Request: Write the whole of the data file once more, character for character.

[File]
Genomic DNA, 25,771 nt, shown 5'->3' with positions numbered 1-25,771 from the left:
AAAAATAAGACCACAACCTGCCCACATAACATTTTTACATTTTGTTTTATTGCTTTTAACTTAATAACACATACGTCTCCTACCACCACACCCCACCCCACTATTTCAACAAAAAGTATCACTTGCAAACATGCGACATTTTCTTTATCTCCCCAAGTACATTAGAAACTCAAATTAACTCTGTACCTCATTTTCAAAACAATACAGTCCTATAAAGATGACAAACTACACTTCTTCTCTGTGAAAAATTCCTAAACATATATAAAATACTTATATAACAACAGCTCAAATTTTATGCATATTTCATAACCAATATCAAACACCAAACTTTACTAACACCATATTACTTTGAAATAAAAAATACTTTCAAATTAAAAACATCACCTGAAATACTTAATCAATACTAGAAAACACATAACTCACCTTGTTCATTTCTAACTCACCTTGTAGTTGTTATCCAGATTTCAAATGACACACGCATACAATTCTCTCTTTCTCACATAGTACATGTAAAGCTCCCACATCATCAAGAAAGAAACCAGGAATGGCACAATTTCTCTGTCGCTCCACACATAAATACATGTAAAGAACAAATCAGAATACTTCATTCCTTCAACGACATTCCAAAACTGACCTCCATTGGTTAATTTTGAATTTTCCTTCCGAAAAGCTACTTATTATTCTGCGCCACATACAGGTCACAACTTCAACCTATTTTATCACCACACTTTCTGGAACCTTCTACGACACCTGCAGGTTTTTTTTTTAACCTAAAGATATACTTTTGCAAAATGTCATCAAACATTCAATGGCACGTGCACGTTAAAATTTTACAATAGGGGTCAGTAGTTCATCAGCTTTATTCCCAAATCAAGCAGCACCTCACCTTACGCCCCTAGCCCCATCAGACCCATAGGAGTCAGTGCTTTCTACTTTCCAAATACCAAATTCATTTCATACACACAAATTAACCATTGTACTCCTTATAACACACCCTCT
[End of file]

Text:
Genomic DNA, 25,771 nt, shown 5'->3' with positions numbered 1-25,771 from the left:
AAAAATAAGACCACAACCTGCCCACATAACATTTTTACATTTTGTTTTATTGCTTTTAACTTAATAACACATACGTCTCCTACCACCACACCCCACCCCACTATTTCAACAAAAAGTATCACTTGCAAACATGCGACATTTTCTTTATCTCCCCAAGTACATTAGAAACTCAAATTAACTCTGTACCTCATTTTCAAAACAATACAGTCCTATAAAGATGACAAACTACACTTCTTCTCTGTGAAAAATTCCTAAACATATATAAAATACTTATATAACAACAGCTCAAATTTTATGCATATTTCATAACCAATATCAAACACCAAACTTTACTAACACCATATTACTTTGAAATAAAAAATACTTTCAAATTAAAAACATCACCTGAAATACTTAATCAATACTAGAAAACACATAACTCACCTTGTTCATTTCTAACTCACCTTGTAGTTGTTATCCAGATTTCAAATGACACACGCATACAATTCTCTCTTTCTCACATAGTACATGTAAAGCTCCCACATCATCAAGAAAGAAACCAGGAATGGCACAATTTCTCTGTCGCTCCACACATAAATACATGTAAAGAACAAATCAGAATACTTCATTCCTTCAACGACATTCCAAAACTGACCTCCATTGGTTAATTTTGAATTTTCCTTCCGAAAAGCTACTTATTATTCTGCGCCACATACAGGTCACAACTTCAACCTATTTTATCACCACACTTTCTGGAACCTTCTACGACACCTGCAGGTTTTTTTTTTAACCTAAAGATATACTTTTGCAAAATGTCATCAAACATTCAATGGCACGTGCACGTTAAAATTTTACAATAGGGGTCAGTAGTTCATCAGCTTTATTCCCAAATCAAGCAGCACCTCACCTTACGCCCCTAGCCCCATCAGACCCATAGGAGTCAGTGCTTTCTACTTTCCAAATACCAAATTCATTTCATACACACAAATTAACCATTGTACTCCTTATAACACACCCTCT